But Malanotte-Rizzoli jokes that only scientists will care about that; otherwise, the model does a good job demonstrating how the MOSE gates rise and fall.

The MOSE system is only one of many plans taken to mitigate the rising water levels in Venice and to protect the lagoon and the surrounding area, and this is an important point for Malanotte-Rizzoli, who worked on the project from 1995 to 2013.

“It is not the MOSE or,” she emphasizes. “It is the MOSE and.” Other complementary plans have been implemented to reduce harm to both economic sectors, such as shipping and tourism, as well as the wildlife that live in the lagoons.

Beyond Barriers

Another activity in the exhibit are interactive tables, seen here, that allow the user to “implement” different plans to see their effectiveness in action. Photo Credit: Paige Colley

There’s more to protecting Venice than navigating flooded streets – it’s not just “putting on rainboots,” as Malanotte-Rizzoli puts it.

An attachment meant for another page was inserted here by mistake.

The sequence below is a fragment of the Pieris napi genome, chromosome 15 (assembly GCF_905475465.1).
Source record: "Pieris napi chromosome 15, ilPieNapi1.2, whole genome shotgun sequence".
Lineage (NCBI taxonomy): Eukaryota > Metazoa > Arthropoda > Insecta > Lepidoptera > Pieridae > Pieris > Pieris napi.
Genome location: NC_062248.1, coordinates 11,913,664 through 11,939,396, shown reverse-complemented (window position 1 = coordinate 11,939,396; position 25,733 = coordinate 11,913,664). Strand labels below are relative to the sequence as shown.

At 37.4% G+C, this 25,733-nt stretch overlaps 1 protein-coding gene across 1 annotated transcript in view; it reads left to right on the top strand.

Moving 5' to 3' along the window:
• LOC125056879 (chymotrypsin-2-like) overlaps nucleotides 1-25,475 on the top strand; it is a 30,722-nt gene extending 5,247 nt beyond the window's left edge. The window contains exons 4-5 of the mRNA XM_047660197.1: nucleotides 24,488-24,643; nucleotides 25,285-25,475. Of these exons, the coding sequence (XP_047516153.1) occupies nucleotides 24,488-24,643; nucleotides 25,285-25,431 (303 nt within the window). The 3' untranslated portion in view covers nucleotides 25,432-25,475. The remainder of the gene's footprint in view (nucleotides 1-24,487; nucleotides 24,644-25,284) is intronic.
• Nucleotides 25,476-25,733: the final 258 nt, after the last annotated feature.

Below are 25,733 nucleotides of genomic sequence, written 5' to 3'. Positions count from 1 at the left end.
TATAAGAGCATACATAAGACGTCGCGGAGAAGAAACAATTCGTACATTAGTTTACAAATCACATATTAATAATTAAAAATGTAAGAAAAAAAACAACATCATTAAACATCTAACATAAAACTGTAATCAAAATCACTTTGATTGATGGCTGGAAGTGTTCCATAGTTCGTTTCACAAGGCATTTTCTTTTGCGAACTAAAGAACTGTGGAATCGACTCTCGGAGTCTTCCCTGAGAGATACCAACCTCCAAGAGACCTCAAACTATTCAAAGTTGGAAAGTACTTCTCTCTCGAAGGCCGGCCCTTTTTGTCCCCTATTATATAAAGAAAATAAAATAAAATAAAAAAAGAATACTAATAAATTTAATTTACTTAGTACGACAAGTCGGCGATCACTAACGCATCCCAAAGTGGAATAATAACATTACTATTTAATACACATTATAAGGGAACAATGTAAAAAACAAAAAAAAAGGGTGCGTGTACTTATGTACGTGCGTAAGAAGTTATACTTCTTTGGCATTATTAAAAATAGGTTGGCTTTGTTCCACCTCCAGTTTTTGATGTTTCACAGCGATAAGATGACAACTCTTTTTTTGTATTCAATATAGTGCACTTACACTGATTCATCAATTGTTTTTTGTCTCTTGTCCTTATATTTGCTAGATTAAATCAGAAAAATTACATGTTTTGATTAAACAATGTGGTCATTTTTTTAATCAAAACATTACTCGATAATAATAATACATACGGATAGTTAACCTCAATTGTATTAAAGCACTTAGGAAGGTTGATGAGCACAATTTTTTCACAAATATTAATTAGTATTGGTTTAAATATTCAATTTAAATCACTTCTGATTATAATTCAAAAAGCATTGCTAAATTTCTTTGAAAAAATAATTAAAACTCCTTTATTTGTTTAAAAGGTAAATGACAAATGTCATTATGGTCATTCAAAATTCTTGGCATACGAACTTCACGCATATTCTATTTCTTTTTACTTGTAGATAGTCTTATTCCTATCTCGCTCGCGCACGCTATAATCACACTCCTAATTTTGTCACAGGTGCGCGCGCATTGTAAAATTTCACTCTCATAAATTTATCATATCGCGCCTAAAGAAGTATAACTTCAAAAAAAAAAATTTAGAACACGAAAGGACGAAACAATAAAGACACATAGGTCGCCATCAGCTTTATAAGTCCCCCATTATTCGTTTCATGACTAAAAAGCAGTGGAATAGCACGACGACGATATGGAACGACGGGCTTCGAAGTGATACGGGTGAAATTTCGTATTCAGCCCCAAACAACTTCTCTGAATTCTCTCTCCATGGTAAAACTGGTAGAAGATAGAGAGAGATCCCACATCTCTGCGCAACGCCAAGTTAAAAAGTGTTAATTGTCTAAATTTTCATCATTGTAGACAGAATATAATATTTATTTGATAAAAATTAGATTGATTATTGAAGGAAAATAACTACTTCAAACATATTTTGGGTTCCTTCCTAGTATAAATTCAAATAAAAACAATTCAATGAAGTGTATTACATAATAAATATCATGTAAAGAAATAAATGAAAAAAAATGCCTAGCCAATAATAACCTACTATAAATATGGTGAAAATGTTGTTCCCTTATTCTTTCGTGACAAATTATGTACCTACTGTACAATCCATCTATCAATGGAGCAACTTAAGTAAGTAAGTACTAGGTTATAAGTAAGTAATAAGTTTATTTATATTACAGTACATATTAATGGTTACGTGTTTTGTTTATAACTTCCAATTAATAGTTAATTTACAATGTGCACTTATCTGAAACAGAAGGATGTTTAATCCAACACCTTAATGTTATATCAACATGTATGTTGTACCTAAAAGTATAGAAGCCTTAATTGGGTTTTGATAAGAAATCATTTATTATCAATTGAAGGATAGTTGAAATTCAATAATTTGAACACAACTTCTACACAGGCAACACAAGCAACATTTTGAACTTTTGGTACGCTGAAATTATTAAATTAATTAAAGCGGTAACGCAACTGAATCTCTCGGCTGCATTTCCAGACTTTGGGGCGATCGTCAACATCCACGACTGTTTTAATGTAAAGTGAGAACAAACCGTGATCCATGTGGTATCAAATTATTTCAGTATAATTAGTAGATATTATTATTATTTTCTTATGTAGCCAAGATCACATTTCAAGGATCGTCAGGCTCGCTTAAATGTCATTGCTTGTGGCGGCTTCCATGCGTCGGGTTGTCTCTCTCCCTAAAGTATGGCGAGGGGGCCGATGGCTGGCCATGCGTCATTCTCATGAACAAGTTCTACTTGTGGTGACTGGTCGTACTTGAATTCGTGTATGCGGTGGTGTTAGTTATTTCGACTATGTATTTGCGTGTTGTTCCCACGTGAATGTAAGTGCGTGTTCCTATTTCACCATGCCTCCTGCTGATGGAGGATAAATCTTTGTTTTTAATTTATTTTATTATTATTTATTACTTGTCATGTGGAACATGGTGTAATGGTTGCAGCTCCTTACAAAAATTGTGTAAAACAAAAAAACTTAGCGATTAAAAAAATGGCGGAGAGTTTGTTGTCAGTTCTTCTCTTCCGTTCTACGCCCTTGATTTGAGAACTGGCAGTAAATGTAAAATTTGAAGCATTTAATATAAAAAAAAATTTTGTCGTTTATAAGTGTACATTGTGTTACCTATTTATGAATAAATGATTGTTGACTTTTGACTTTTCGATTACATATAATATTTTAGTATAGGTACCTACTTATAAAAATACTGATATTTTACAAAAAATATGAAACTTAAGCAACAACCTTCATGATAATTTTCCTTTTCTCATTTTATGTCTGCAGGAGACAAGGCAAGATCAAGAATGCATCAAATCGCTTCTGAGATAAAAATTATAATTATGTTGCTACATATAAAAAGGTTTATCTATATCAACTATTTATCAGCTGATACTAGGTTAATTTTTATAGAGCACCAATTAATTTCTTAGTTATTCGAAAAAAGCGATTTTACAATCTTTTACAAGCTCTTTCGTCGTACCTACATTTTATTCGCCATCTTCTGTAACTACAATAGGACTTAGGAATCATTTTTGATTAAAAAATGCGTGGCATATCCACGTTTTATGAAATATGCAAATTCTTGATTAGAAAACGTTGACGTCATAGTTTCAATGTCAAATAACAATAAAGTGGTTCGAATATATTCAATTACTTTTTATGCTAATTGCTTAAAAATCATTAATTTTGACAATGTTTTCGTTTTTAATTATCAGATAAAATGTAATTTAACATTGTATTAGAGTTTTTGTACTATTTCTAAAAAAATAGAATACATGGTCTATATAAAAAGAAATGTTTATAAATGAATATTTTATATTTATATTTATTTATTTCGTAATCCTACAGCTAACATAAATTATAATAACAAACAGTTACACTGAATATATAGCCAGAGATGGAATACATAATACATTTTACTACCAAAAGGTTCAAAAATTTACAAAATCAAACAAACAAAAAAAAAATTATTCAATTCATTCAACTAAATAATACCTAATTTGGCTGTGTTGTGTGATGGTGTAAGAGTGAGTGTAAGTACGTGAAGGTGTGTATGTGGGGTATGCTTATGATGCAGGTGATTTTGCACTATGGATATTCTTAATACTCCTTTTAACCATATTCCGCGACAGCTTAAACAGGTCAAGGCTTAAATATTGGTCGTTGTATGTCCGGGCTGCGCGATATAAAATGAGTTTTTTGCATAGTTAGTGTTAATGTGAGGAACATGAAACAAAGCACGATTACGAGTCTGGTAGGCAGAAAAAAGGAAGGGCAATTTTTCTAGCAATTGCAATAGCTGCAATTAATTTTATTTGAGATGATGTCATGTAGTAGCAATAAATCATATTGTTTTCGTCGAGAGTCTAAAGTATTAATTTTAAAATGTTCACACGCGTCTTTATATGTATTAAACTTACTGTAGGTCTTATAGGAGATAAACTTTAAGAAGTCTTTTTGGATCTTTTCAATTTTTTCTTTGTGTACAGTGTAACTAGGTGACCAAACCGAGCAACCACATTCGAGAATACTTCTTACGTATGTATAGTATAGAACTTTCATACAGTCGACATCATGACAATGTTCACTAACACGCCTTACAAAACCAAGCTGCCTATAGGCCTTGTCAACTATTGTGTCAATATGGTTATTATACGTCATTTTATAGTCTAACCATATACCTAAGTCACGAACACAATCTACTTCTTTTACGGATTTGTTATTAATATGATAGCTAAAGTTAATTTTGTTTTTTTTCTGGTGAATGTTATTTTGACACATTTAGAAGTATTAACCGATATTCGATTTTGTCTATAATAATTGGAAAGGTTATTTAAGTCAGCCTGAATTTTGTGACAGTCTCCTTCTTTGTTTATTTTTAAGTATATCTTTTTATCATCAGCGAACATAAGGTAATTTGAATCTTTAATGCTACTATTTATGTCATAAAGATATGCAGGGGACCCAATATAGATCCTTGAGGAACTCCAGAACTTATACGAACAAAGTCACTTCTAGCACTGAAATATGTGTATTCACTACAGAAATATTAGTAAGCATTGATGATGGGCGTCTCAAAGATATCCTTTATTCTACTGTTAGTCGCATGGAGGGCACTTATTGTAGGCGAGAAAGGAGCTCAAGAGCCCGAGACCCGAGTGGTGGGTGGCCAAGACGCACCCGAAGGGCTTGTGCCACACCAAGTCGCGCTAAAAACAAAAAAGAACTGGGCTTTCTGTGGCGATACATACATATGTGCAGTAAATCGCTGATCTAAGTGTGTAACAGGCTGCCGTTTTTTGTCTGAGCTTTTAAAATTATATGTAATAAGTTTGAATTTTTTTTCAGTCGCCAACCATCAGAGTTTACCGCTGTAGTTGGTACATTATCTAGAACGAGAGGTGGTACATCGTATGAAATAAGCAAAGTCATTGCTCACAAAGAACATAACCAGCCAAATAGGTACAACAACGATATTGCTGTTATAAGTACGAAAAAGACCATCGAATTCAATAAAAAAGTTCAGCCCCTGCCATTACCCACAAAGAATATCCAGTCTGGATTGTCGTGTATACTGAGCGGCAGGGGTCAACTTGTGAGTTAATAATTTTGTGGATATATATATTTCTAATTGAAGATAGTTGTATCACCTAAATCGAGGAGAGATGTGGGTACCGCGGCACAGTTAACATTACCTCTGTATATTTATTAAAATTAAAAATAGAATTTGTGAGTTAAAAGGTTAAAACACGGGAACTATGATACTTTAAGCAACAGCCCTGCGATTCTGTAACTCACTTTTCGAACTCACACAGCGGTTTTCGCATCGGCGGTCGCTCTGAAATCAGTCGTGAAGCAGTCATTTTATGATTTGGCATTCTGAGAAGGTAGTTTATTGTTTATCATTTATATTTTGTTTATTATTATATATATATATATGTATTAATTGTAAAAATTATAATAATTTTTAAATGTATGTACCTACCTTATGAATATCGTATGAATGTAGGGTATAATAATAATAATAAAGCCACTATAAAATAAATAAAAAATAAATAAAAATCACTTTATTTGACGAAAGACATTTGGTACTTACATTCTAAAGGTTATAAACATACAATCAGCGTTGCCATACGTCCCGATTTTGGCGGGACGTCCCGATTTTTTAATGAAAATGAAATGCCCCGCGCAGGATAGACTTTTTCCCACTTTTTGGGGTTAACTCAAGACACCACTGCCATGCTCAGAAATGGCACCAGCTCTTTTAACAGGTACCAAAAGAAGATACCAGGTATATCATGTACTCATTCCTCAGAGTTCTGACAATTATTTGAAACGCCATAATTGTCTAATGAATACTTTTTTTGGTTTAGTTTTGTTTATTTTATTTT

“It’s destroying the walls,” she says, pointing out the corrosive effects of water on a model building, which emphasizes the damage to architecture caused by the unusually high flood levels. “People don’t think about this.” The exhibit also emphasizes the economic costs of businesses lost by having visitors take down and rebuild a flood barrier for a gelato shop with the rising and falling water levels.

Malanotte-Rizzoli gave the exhibit her seal of approval, but the Venice section is only a small portion of what the finished exhibit will look like. The current plan involves expanding it to include a few other World Heritage Sites.